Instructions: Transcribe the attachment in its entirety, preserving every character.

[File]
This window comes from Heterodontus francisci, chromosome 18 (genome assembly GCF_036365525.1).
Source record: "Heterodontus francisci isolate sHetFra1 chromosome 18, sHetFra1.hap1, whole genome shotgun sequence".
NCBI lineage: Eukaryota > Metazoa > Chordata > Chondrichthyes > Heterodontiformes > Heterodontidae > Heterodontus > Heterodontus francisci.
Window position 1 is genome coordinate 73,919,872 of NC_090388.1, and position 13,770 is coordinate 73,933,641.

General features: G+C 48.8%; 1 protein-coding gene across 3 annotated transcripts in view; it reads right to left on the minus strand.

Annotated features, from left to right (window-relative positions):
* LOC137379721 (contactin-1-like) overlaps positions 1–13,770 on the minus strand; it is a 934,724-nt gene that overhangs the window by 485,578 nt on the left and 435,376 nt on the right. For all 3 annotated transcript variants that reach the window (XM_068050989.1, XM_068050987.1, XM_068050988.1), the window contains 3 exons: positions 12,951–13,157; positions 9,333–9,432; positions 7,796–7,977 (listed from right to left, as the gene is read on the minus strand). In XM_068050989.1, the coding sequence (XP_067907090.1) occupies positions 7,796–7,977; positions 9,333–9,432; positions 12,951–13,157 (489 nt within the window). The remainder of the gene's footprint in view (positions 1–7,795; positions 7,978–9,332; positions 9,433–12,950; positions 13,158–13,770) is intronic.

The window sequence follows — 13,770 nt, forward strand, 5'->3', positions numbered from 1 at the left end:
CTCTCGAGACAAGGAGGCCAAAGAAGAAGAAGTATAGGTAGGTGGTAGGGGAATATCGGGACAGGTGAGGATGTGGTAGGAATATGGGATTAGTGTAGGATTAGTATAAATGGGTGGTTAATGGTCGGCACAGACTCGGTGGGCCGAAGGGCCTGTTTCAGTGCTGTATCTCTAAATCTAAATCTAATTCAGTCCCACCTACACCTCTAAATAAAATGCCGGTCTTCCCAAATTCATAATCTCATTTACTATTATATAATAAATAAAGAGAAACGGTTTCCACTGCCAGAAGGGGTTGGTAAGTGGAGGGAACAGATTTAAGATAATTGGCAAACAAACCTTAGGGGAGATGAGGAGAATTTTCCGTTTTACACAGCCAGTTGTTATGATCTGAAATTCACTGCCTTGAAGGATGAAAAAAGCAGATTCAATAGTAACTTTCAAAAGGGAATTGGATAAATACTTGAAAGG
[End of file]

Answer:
This window comes from Heterodontus francisci, chromosome 18 (genome assembly GCF_036365525.1).
Source record: "Heterodontus francisci isolate sHetFra1 chromosome 18, sHetFra1.hap1, whole genome shotgun sequence".
NCBI lineage: Eukaryota > Metazoa > Chordata > Chondrichthyes > Heterodontiformes > Heterodontidae > Heterodontus > Heterodontus francisci.
Window position 1 is genome coordinate 73,919,872 of NC_090388.1, and position 13,770 is coordinate 73,933,641.

General features: G+C 48.8%; 1 protein-coding gene across 3 annotated transcripts in view; it reads right to left on the minus strand.

Annotated features, from left to right (window-relative positions):
* LOC137379721 (contactin-1-like) overlaps positions 1–13,770 on the minus strand; it is a 934,724-nt gene that overhangs the window by 485,578 nt on the left and 435,376 nt on the right. For all 3 annotated transcript variants that reach the window (XM_068050989.1, XM_068050987.1, XM_068050988.1), the window contains 3 exons: positions 12,951–13,157; positions 9,333–9,432; positions 7,796–7,977 (listed from right to left, as the gene is read on the minus strand). In XM_068050989.1, the coding sequence (XP_067907090.1) occupies positions 7,796–7,977; positions 9,333–9,432; positions 12,951–13,157 (489 nt within the window). The remainder of the gene's footprint in view (positions 1–7,795; positions 7,978–9,332; positions 9,433–12,950; positions 13,158–13,770) is intronic.

The window sequence follows — 13,770 nt, forward strand, 5'->3', positions numbered from 1 at the left end:
CTCTCGAGACAAGGAGGCCAAAGAAGAAGAAGTATAGGTAGGTGGTAGGGGAATATCGGGACAGGTGAGGATGTGGTAGGAATATGGGATTAGTGTAGGATTAGTATAAATGGGTGGTTAATGGTCGGCACAGACTCGGTGGGCCGAAGGGCCTGTTTCAGTGCTGTATCTCTAAATCTAAATCTAATTCAGTCCCACCTACACCTCTAAATAAAATGCCGGTCTTCCCAAATTCATAATCTCATTTACTATTATATAATAAATAAAGAGAAACGGTTTCCACTGCCAGAAGGGGTTGGTAAGTGGAGGGAACAGATTTAAGATAATTGGCAAACAAACCTTAGGGGAGATGAGGAGAATTTTCCGTTTTACACAGCCAGTTGTTATGATCTGAAATTCACTGCCTTGAAGGATGAAAAAAGCAGATTCAATAGTAACTTTCAAAAGGGAATTGGATAAATACTTGAAAGG